When it comes to taxation, Canada, Australia, and the United States paint a far different picture from that of the UAE and Qatar.

The tax system in Canada is complicated somewhat by the fact that taxes are levied by both the federal and provincial levels of government. This means that certain provinces are going to take more of your pay cheque for taxes. So if you work in British Columbia or Ontario, your after-tax (net) income will be greater than in Quebec or Nova Scotia for the same pre-tax (gross) income. Someone earning $75,000 in B.C. or Ontario can expect to have net earnings of nearly $60,000, whereas someone earning the same amount in Quebec will have closer to $55,000 to play with.

The United States also operates an income tax system whereby your tax bill may be larger depending on where you work; if you work in California or New York, for example, you will pay more income tax than you would in Florida or Texas, two states where there is no state income tax whatsoever (though workers in those states still pay income tax to the federal government).

As in Canada, Australia operates a progressive tax system, meaning you pay more tax per dollar earned if your gross income falls into one of the higher brackets. In Australia, it doesn’t matter so much whether you earn in NSW, Victoria, or wherever else, but your status in the country does matter. There are distinct income tax brackets for Australian residents, foreign residents, and working holiday participants. You can be an Australian resident for tax purposes without being an Australian citizen or permanent resident; with this status you won’t pay any income tax on the first $18,200 earned. However, working holidaymakers in Australia pay a rate of 15c for each $1 earned up to $37,000, at which point the two systems become much the same for amounts earned beyond that threshold. For more information, please check this page.

The UK has a tax-free threshold of £12,500, meaning not a penny of your income up to that amount is given to the tax authorities. Then for earnings between £12,500 to £50,000 (equivalent to around CAD $82,500), a basic rate of 20% is levied. This is lower than the amount you can expect pay in Canada, even in those provinces that have lower rates. Professionals earning more than £50,000 pay 40% on earnings between £50,001 and £150,000 and the additional rate of 45% over that amount.


The economy of the United Kingdom, at least for now, is open to workers from other European Economic Area (EEA) countries. So if you’re German, Spanish, Norweigian, or from any other EEA country, you can live and work in the UK without first applying for immigration status. For now, non-EEA workers may be eligible for a work visa, but this will likely require a job offer with a minimum salary threshold. All this could change as conditions and regulations shift with the reality of Brexit. Remember, Brexit is a process, not an event — we could be dealing with unpredictable changes for years because of it.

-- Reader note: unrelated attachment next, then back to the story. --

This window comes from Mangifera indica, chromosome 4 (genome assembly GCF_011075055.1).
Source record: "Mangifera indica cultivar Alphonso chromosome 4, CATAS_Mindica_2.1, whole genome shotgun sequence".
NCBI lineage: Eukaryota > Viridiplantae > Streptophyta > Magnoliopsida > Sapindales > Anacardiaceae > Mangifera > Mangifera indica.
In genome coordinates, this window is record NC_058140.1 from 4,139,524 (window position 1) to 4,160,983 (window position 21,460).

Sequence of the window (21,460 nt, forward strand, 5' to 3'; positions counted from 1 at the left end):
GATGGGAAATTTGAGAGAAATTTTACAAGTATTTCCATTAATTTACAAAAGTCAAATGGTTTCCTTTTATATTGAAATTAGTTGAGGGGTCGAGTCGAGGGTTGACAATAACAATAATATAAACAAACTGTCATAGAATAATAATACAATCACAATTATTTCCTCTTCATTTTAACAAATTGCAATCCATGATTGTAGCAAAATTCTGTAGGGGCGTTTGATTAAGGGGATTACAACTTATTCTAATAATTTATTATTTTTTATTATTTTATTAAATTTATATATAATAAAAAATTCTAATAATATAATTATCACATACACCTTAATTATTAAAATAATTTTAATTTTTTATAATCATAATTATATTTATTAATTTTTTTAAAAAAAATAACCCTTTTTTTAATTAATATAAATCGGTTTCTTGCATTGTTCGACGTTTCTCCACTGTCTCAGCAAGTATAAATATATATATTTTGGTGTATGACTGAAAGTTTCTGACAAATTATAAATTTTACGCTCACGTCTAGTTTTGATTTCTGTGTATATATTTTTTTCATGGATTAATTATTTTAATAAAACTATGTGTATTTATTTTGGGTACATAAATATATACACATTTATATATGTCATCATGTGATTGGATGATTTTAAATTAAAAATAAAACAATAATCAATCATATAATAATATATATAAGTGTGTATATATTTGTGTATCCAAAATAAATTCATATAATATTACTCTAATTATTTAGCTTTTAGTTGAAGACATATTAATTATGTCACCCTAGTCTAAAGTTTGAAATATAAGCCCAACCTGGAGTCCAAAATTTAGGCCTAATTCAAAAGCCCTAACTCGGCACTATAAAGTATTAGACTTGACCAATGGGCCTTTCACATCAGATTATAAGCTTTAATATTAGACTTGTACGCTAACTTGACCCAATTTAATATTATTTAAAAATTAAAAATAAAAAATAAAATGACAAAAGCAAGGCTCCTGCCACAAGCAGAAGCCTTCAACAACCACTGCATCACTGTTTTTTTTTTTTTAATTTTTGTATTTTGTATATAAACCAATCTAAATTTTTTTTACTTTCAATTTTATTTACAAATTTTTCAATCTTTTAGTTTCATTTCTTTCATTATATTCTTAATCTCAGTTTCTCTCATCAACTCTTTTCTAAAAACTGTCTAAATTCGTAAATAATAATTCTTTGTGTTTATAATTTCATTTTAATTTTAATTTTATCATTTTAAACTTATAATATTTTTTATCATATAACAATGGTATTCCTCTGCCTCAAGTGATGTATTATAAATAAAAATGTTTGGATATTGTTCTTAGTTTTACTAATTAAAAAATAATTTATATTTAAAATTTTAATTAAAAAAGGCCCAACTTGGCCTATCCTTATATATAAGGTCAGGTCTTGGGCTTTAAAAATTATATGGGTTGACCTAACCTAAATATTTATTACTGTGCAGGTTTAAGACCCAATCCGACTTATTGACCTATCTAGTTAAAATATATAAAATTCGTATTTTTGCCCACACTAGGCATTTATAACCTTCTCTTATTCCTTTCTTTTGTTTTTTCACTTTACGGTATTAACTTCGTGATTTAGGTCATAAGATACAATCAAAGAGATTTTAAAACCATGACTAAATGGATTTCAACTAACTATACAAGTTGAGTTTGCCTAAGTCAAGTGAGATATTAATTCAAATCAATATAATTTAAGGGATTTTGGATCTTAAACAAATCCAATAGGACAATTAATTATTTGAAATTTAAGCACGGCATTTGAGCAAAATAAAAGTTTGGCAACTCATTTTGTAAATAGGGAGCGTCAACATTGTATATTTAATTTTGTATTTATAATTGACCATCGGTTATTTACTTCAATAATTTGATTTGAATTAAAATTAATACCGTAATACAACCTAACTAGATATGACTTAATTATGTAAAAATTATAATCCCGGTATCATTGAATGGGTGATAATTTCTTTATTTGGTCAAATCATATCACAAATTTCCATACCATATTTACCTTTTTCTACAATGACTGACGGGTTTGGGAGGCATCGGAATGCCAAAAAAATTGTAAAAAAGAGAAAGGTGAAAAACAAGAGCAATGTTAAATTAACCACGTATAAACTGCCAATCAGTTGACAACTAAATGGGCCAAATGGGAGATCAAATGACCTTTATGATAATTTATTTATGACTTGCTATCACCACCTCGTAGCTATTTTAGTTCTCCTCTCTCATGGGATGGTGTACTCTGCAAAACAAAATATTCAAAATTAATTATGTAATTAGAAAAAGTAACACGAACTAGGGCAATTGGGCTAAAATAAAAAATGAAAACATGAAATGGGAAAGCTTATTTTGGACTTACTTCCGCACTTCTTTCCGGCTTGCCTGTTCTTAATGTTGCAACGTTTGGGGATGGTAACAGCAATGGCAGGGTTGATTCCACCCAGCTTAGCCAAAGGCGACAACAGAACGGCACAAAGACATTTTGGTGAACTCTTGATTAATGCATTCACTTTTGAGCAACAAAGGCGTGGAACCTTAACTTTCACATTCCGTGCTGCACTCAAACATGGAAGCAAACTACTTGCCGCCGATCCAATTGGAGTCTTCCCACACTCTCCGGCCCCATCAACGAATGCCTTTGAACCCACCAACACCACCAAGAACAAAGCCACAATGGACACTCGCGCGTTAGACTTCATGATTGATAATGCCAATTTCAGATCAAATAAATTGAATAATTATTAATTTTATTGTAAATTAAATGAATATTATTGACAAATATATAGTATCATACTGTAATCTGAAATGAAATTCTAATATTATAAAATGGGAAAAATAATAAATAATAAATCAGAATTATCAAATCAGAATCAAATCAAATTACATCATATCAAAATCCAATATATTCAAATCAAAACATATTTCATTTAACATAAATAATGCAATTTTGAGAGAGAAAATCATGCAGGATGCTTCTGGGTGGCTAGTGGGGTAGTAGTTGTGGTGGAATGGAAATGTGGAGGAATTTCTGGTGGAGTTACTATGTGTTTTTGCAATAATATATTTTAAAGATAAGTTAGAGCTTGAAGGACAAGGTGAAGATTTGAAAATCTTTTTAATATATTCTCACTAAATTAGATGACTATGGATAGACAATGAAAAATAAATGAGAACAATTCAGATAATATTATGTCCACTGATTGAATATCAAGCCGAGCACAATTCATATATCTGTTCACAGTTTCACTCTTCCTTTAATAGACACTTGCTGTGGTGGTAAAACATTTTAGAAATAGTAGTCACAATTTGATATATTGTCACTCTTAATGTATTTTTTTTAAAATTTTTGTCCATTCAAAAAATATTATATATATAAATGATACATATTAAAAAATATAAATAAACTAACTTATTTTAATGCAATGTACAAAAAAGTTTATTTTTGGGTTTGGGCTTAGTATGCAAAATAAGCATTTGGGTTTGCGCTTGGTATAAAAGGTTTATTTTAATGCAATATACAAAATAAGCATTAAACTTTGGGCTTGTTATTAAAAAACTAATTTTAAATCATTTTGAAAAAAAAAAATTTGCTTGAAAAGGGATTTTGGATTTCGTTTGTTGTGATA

Immigration to the UAE and Qatar is largely based on a system that requires non-citizens to have an in-country sponsor, usually their employer, who is responsible for their visa and legal status. Visas are granted temporarily and must be renewed at frequent intervals. If the employment is terminated, either by the employer or the worker, the worker then has to leave. The UAE did launch a ‘Golden Card’ long-term residence scheme in 2018, but this is restricted to people of “exceptional talents” or exceptionally large bank accounts. Qatar followed suit later the same year, but this scheme only bestows permanent status on 100 people annually. For most international professionals, it’s employment or bust in the UAE or Qatar.

Canada has opened its doors to a diverse range of professionals over recent years, while at the same time other countries, including the US, Australia, and New Zealand, have made access more difficult. In the race for international talent, Canada is coming out on top.

This is more than just a numbers game — in addition to the fact that economic immigration to Canada is at an all-time high, the government has introduced new work permit pathways, such as the Global Talent Stream, that get skilled workers to Canada in a matter of weeks. This builds on the success of the Express Entry system, first introduced in 2015, which helps tens of thousands of people each year to obtain permanent resident status within six months of applying. Though Express Entry was modelled on systems in Australia and New Zealand, over recent years Canada has welcomed a diverse range of newcomers in ever-increasing numbers, while the number being granted permanent status in those southern hemisphere countries has declined.